“What God has joined together, let no man put asunder” Matthew 19:6
While there is an element of truism to the laconic phrase, it is submitted that it is the duty of man to put an asunder to what God has not joined together; and there is no better way to do that than to resort to court for legal binding to put an end to any traumatic marriage and free the parties from the attendant misery and pain they are living with under the guise of marriage.
Dissolution of marriage commonly called divorce means putting an end to a lawful marriage by a decree of dissolution. The application for dissolution of marriage is always instituted by way of petition in the High Court by a petitioner seeking to bring an end to the lawful marriage.
The High Court does not grant the dissolution of marriage without the petitioner proving competent facts to secure the dissolution. The laws that guide divorce in Nigeria are the Matrimonial Causes Act 1970 and The Matrimonial Causes Rule 1983.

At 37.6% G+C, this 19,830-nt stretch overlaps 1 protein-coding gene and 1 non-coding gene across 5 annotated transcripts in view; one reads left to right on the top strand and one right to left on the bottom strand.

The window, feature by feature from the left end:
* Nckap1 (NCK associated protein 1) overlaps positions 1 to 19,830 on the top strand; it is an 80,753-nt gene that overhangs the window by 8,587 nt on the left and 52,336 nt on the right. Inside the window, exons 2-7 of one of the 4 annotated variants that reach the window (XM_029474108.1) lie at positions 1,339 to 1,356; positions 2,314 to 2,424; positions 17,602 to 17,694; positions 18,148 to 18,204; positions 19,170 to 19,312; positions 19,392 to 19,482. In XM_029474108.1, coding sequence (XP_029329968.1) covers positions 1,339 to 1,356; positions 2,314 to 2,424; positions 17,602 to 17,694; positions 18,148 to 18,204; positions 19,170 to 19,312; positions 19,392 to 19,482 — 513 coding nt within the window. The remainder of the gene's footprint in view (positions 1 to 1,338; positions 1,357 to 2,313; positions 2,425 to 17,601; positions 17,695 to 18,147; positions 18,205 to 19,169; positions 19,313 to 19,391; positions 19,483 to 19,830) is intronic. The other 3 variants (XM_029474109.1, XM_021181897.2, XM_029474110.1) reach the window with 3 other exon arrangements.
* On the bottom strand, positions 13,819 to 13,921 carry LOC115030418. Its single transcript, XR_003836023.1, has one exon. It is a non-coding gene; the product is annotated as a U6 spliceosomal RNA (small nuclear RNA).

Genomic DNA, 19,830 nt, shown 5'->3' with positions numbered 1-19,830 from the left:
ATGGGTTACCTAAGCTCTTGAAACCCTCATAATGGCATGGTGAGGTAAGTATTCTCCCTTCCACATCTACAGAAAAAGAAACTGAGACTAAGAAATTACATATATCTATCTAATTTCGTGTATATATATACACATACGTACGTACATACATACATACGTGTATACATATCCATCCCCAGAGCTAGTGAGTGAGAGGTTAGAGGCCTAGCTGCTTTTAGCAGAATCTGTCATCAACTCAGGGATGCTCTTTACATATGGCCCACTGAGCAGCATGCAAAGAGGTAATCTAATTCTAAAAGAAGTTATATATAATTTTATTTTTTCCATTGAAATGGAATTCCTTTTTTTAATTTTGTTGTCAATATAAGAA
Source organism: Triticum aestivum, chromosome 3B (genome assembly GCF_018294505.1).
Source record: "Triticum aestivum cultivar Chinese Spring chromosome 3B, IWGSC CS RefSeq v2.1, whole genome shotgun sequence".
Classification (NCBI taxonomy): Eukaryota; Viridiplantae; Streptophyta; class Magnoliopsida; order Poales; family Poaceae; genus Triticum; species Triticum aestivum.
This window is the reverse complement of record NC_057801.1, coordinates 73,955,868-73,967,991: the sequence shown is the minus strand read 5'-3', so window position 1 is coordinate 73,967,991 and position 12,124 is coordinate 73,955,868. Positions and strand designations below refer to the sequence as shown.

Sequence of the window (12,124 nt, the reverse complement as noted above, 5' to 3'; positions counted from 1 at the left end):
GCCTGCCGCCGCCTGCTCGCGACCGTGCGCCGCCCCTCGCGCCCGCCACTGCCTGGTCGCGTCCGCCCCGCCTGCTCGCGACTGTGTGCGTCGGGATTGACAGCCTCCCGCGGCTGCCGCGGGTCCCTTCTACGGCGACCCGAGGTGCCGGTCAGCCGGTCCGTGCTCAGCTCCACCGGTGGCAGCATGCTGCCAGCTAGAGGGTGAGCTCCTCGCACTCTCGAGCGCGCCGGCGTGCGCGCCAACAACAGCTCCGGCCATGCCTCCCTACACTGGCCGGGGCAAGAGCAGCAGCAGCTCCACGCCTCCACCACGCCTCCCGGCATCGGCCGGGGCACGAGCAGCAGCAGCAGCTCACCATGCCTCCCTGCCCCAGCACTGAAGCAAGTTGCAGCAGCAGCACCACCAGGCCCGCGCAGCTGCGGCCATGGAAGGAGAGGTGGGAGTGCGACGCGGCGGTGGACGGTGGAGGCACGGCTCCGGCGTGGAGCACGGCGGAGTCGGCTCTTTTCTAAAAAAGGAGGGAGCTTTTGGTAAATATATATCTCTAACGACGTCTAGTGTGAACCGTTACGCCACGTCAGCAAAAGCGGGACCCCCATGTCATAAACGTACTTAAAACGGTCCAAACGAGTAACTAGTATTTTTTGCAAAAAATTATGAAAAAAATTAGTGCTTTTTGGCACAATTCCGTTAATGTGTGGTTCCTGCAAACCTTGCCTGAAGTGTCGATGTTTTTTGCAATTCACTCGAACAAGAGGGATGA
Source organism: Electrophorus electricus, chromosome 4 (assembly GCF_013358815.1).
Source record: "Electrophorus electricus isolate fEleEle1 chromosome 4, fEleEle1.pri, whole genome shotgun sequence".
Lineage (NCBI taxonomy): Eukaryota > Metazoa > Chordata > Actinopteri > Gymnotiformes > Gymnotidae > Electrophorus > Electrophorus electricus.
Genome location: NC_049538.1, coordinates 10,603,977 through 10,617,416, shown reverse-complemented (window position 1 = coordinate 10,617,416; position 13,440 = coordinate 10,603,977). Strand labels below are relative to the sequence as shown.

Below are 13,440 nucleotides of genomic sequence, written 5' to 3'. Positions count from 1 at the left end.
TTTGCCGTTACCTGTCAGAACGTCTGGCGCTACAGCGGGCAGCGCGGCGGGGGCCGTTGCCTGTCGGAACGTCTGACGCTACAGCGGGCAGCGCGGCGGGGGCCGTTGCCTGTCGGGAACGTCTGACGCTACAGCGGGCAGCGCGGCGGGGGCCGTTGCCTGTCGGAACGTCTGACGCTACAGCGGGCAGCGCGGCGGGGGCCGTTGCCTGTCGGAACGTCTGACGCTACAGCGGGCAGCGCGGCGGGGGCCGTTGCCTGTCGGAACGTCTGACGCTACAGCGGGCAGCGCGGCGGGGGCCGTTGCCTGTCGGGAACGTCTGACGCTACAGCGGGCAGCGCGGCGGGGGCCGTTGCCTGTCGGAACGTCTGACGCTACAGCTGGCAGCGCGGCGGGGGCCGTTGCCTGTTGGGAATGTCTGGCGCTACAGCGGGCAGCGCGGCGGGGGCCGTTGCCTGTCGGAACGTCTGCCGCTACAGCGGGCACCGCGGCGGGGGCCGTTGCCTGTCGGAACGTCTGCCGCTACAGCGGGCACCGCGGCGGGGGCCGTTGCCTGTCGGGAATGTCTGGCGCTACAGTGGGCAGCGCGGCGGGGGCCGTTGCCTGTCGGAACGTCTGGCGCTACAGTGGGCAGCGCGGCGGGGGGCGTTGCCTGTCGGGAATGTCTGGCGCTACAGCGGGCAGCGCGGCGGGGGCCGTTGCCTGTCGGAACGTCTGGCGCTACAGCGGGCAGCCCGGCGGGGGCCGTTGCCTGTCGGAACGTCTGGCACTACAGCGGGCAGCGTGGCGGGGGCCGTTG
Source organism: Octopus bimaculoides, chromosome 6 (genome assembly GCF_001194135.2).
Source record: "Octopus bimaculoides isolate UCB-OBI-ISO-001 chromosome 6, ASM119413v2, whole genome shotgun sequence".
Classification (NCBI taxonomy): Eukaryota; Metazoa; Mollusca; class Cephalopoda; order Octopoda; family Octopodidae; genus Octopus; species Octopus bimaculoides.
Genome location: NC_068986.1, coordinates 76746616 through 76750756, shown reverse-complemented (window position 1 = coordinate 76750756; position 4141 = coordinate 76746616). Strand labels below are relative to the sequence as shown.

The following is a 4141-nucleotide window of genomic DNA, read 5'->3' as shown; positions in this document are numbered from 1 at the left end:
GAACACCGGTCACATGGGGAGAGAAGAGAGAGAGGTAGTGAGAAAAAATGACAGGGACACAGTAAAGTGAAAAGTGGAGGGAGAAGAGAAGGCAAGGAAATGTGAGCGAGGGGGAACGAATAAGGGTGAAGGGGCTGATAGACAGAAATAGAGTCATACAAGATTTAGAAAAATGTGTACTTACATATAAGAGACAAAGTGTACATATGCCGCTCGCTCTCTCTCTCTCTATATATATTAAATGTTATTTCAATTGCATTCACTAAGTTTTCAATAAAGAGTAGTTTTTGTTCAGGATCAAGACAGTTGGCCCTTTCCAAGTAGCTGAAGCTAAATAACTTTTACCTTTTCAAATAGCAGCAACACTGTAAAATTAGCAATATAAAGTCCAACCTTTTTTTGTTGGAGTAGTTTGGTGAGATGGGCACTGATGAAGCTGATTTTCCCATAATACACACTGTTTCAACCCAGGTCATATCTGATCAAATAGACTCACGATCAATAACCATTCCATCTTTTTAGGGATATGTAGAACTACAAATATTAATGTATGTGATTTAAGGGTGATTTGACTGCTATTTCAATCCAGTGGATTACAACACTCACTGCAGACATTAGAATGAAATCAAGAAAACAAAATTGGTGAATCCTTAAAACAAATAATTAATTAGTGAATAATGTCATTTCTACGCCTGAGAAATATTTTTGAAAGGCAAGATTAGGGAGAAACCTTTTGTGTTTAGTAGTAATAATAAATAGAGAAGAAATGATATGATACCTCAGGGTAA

The law is clear on the grounds for divorce in Nigeria, the first and most important thing is that the marriage must be at least 2 years old, in a situation where this isn’t the case, then there are special conditions which must be satisfied in order to dissolve such marriage. This is called The Two Year Rule and is provided for under Section 30 of (the Act) which states that:
“subject to this section proceedings for a decree of dissolution of marriage shall not be instituted within two years after the date of the marriage except by the leave of court”.
Thus to institute a petition for a marriage less than 2 years, the permission of the court must be sought by a motion ex-parte along with the petition for divorce.
*GROUNDS FOR DISSOLUTION*
There are different procedures and forms available to a petitioner who seeks to bring an end to his or her marriage under the Act. They include;
(a) Dissolution of marriage;
(b) Nullity of a voidable marriage;
(c) Nullity of a void marriage;
(d) Judicial separation;
(e) Restitution of conjugal right and;
(f) Jactitation of marriage.